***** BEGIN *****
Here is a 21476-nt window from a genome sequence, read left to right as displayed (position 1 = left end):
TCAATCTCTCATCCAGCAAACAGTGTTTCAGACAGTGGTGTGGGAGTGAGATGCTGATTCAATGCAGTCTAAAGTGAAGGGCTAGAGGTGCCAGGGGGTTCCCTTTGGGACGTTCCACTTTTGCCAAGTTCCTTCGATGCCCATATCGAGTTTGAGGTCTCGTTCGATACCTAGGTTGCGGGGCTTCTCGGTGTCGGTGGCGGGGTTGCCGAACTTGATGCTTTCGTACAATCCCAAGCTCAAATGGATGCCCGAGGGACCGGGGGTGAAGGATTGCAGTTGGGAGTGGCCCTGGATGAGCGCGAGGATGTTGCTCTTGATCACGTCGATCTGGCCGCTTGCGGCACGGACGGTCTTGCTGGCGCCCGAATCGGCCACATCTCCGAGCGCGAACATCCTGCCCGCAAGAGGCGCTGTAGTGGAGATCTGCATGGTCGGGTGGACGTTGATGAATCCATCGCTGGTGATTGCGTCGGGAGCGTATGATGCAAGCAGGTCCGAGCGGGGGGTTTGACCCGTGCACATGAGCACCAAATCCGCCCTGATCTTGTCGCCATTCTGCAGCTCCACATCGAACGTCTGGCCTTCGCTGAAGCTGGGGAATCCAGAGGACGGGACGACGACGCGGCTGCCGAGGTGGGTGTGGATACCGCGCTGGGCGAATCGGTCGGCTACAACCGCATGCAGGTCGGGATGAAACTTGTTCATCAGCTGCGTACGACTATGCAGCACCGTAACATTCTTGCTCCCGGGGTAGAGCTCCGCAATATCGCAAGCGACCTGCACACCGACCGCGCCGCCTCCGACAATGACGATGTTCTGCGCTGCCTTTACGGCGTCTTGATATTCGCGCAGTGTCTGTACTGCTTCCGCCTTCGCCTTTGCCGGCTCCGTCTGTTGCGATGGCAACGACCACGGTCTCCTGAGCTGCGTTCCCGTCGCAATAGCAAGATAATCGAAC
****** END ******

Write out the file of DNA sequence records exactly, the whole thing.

Here is a 21476-nt window from a genome sequence, read left to right as displayed (position 1 = left end):
TCAATCTCTCATCCAGCAAACAGTGTTTCAGACAGTGGTGTGGGAGTGAGATGCTGATTCAATGCAGTCTAAAGTGAAGGGCTAGAGGTGCCAGGGGGTTCCCTTTGGGACGTTCCACTTTTGCCAAGTTCCTTCGATGCCCATATCGAGTTTGAGGTCTCGTTCGATACCTAGGTTGCGGGGCTTCTCGGTGTCGGTGGCGGGGTTGCCGAACTTGATGCTTTCGTACAATCCCAAGCTCAAATGGATGCCCGAGGGACCGGGGGTGAAGGATTGCAGTTGGGAGTGGCCCTGGATGAGCGCGAGGATGTTGCTCTTGATCACGTCGATCTGGCCGCTTGCGGCACGGACGGTCTTGCTGGCGCCCGAATCGGCCACATCTCCGAGCGCGAACATCCTGCCCGCAAGAGGCGCTGTAGTGGAGATCTGCATGGTCGGGTGGACGTTGATGAATCCATCGCTGGTGATTGCGTCGGGAGCGTATGATGCAAGCAGGTCCGAGCGGGGGGTTTGACCCGTGCACATGAGCACCAAATCCGCCCTGATCTTGTCGCCATTCTGCAGCTCCACATCGAACGTCTGGCCTTCGCTGAAGCTGGGGAATCCAGAGGACGGGACGACGACGCGGCTGCCGAGGTGGGTGTGGATACCGCGCTGGGCGAATCGGTCGGCTACAACCGCATGCAGGTCGGGATGAAACTTGTTCATCAGCTGCGTACGACTATGCAGCACCGTAACATTCTTGCTCCCGGGGTAGAGCTCCGCAATATCGCAAGCGACCTGCACACCGACCGCGCCGCCTCCGACAATGACGATGTTCTGCGCTGCCTTTACGGCGTCTTGATATTCGCGCAGTGTCTGTACTGCTTCCGCCTTCGCCTTTGCCGGCTCCGTCTGTTGCGATGGCAACGACCACGGTCTCCTGAGCTGCGTTCCCGTCGCAATAGCAAGATAATCGAAC